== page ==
If these things could talk (video)

Valerie Miller flips the lights as she enters Red Deer Museum’s vast storage space and illuminates more than 80,000 treasures from Central Alberta’s past.

Val Miller

Val Miller



Valerie Miller flips the lights as she enters Red Deer Museum’s vast storage space and illuminates more than 80,000 treasures from Central Alberta’s past.

Dolls from the turn of the 20th century stare back, soda bottles and kettles that haven’t held liquid since the Great Depression-era fill a half dozen shelves, and pianos that once played in historic Red Deer taverns sit voiceless under white sheets.

“The objects are great, but it’s the stories they tell which are important,” said Miller, who has been working in the museum’s collection co-ordination department for 25 years.

The Red Deer Museum is committed to displaying more of its collection to the public over the next few years, to hopefully better engage Red Deerians and remind them of the area’s unique heritage, Miller said.

“It’s a very selective process, we consider many things when people offer us something for our collection,” Miller said.

“It has to tell the story of Red Deer and Central Alberta, first and foremost.”

Miller and her team spend thousands of hours each year researching, documenting, and archiving the museum’s ever-growing collection.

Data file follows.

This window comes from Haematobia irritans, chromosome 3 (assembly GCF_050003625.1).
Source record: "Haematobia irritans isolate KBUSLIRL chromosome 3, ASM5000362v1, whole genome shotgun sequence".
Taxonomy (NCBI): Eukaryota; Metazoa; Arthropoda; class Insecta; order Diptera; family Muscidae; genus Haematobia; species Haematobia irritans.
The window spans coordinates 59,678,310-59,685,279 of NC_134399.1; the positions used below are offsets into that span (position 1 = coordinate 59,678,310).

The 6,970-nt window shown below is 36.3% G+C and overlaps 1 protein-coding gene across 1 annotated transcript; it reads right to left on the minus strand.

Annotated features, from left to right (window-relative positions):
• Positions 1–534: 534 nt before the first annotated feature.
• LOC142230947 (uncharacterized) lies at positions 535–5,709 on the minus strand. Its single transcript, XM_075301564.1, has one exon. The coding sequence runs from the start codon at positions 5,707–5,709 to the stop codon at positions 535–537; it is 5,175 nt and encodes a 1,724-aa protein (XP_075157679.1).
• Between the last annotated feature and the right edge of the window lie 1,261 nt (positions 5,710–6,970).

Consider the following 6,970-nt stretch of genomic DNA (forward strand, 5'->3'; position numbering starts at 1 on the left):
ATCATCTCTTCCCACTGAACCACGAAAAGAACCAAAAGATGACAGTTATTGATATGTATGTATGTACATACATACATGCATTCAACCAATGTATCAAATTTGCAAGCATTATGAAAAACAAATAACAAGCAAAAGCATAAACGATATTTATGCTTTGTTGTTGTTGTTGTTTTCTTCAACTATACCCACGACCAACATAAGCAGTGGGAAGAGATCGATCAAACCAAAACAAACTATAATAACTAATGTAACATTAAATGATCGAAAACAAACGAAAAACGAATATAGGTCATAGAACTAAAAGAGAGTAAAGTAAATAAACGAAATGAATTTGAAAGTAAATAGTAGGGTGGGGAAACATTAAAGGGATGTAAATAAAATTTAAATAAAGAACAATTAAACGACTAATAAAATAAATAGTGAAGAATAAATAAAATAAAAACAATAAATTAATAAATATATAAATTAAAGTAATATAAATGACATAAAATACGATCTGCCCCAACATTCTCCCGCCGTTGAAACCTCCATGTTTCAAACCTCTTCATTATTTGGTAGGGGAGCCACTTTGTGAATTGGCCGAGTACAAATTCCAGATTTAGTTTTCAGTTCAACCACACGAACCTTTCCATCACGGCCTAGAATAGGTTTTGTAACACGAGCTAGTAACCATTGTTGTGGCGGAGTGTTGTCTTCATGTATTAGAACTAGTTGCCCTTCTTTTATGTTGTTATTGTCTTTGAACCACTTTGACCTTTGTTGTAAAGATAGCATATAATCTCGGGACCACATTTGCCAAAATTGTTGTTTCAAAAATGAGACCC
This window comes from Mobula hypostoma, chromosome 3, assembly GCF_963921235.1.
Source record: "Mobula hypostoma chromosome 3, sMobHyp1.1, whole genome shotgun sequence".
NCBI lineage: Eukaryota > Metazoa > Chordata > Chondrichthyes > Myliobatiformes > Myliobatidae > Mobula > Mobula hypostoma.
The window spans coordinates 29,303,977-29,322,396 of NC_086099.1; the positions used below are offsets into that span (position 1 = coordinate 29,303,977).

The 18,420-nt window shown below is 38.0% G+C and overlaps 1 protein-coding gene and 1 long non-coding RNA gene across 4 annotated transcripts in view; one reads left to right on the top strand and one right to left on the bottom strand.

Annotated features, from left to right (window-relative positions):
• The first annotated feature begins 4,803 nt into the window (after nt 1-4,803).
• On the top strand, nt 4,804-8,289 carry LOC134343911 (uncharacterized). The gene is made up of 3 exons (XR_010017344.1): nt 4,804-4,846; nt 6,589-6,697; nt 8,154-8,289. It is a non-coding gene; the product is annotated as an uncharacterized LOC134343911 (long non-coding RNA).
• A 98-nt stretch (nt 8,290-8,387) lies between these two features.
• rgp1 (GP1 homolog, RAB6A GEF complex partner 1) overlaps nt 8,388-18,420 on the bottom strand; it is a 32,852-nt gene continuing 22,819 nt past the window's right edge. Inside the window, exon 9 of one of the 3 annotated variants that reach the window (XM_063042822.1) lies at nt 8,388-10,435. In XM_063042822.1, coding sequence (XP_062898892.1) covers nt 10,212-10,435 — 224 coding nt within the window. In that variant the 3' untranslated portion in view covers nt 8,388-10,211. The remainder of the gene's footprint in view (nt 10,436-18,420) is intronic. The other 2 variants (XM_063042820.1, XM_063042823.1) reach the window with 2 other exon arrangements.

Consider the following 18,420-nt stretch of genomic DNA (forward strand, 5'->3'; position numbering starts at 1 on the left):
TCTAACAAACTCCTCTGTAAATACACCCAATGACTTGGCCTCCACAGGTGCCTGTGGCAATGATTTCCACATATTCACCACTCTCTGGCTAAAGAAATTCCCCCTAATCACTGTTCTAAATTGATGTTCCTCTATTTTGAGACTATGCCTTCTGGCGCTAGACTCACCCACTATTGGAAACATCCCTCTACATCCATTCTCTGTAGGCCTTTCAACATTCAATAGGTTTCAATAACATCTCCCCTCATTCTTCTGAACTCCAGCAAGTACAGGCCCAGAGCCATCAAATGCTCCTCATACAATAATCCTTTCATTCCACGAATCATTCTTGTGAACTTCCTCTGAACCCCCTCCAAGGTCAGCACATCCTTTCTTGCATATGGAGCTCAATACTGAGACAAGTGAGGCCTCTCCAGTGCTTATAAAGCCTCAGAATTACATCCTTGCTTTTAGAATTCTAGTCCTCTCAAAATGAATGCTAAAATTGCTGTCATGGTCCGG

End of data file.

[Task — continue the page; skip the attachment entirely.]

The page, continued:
“Sometimes people don’t want to give things up, so we document the object and give it back to them; sometimes we interview people for historical record and archive the interview,” Miller said.

Miller reaches onto one of the shelves and pulls off a stuffed green and yellow parrot, mounted on a piece of bark.

“Peanut was a parrot that lived at the Club Café, and when he died, he was stuffed and mounted by the club’s owners. He’s not in very good shape but we consider him an important piece of our collection,” Miller said.

The pieces in the museum’s collection often belonged to regular people who lived regular lives, but the details explained by these ordinary objects (like Peanut) tell a much grander narrative, Miller said.

“This collection of skates belonged to Mr. (Murray) Palmer; he gave them to children who couldn’t afford skates, and when they outgrew the skates, he’d lend them another pair,” Miller said, pointing to the two dozen pairs of old skates, lined up in neat rows.

The museum’s collection tells many happy stories like the one of Palmer’s skate collection, but there are also artifacts from darker periods in Canadian history.

“That bellows is from the Indian Industrial School, which was run by the Methodist Church and was a residential school for First Nation’s children,” Miller said.

The bellows is a direct link to one of Canada’s great historical shames, but Miller said all stories — triumphant to terrible — are important to knowing where Red Deer has been, and where it is going.

“The collection is about connecting to our past, and remembering through these objects how people lived and better understanding their lives, and our own lives, too.”

From Our Collection, an exhibit displaying historic fossils, artifacts, and cultural relics from the museum’s collection, is on now until Nov. 30 at the Red Deer Museum and Art Gallery at 4525 47A Ave. For more information, call 403-309-8405 or visit reddeermuseum.com.

syoung@bprda.wpengine.com

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